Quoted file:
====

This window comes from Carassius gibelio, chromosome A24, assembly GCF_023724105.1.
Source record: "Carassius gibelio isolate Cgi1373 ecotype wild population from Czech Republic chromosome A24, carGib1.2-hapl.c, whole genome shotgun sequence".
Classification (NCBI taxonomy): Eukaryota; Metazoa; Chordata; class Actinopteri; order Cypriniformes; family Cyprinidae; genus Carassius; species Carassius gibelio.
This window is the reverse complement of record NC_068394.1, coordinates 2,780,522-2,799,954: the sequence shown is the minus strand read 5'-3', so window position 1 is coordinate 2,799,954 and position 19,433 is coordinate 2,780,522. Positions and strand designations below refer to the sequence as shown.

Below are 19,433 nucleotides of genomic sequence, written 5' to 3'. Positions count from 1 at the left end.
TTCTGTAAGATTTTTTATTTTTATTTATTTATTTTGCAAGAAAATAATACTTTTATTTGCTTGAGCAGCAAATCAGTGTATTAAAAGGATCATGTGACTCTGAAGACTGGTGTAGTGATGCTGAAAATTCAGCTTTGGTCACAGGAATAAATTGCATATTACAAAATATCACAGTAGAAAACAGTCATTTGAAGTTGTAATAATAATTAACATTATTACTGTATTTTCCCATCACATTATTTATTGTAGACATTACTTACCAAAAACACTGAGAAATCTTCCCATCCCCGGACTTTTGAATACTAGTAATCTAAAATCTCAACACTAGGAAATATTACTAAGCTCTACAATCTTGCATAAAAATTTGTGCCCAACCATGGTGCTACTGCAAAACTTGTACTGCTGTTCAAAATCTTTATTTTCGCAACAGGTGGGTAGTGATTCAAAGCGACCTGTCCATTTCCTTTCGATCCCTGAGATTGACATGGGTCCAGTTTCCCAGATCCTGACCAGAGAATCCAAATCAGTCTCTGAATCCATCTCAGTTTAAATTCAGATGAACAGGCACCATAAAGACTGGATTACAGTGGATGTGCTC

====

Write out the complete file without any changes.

This window comes from Carassius gibelio, chromosome A24, assembly GCF_023724105.1.
Source record: "Carassius gibelio isolate Cgi1373 ecotype wild population from Czech Republic chromosome A24, carGib1.2-hapl.c, whole genome shotgun sequence".
Classification (NCBI taxonomy): Eukaryota; Metazoa; Chordata; class Actinopteri; order Cypriniformes; family Cyprinidae; genus Carassius; species Carassius gibelio.
This window is the reverse complement of record NC_068394.1, coordinates 2,780,522-2,799,954: the sequence shown is the minus strand read 5'-3', so window position 1 is coordinate 2,799,954 and position 19,433 is coordinate 2,780,522. Positions and strand designations below refer to the sequence as shown.

Below are 19,433 nucleotides of genomic sequence, written 5' to 3'. Positions count from 1 at the left end.
TTCTGTAAGATTTTTTATTTTTATTTATTTATTTTGCAAGAAAATAATACTTTTATTTGCTTGAGCAGCAAATCAGTGTATTAAAAGGATCATGTGACTCTGAAGACTGGTGTAGTGATGCTGAAAATTCAGCTTTGGTCACAGGAATAAATTGCATATTACAAAATATCACAGTAGAAAACAGTCATTTGAAGTTGTAATAATAATTAACATTATTACTGTATTTTCCCATCACATTATTTATTGTAGACATTACTTACCAAAAACACTGAGAAATCTTCCCATCCCCGGACTTTTGAATACTAGTAATCTAAAATCTCAACACTAGGAAATATTACTAAGCTCTACAATCTTGCATAAAAATTTGTGCCCAACCATGGTGCTACTGCAAAACTTGTACTGCTGTTCAAAATCTTTATTTTCGCAACAGGTGGGTAGTGATTCAAAGCGACCTGTCCATTTCCTTTCGATCCCTGAGATTGACATGGGTCCAGTTTCCCAGATCCTGACCAGAGAATCCAAATCAGTCTCTGAATCCATCTCAGTTTAAATTCAGATGAACAGGCACCATAAAGACTGGATTACAGTGGATGTGCTC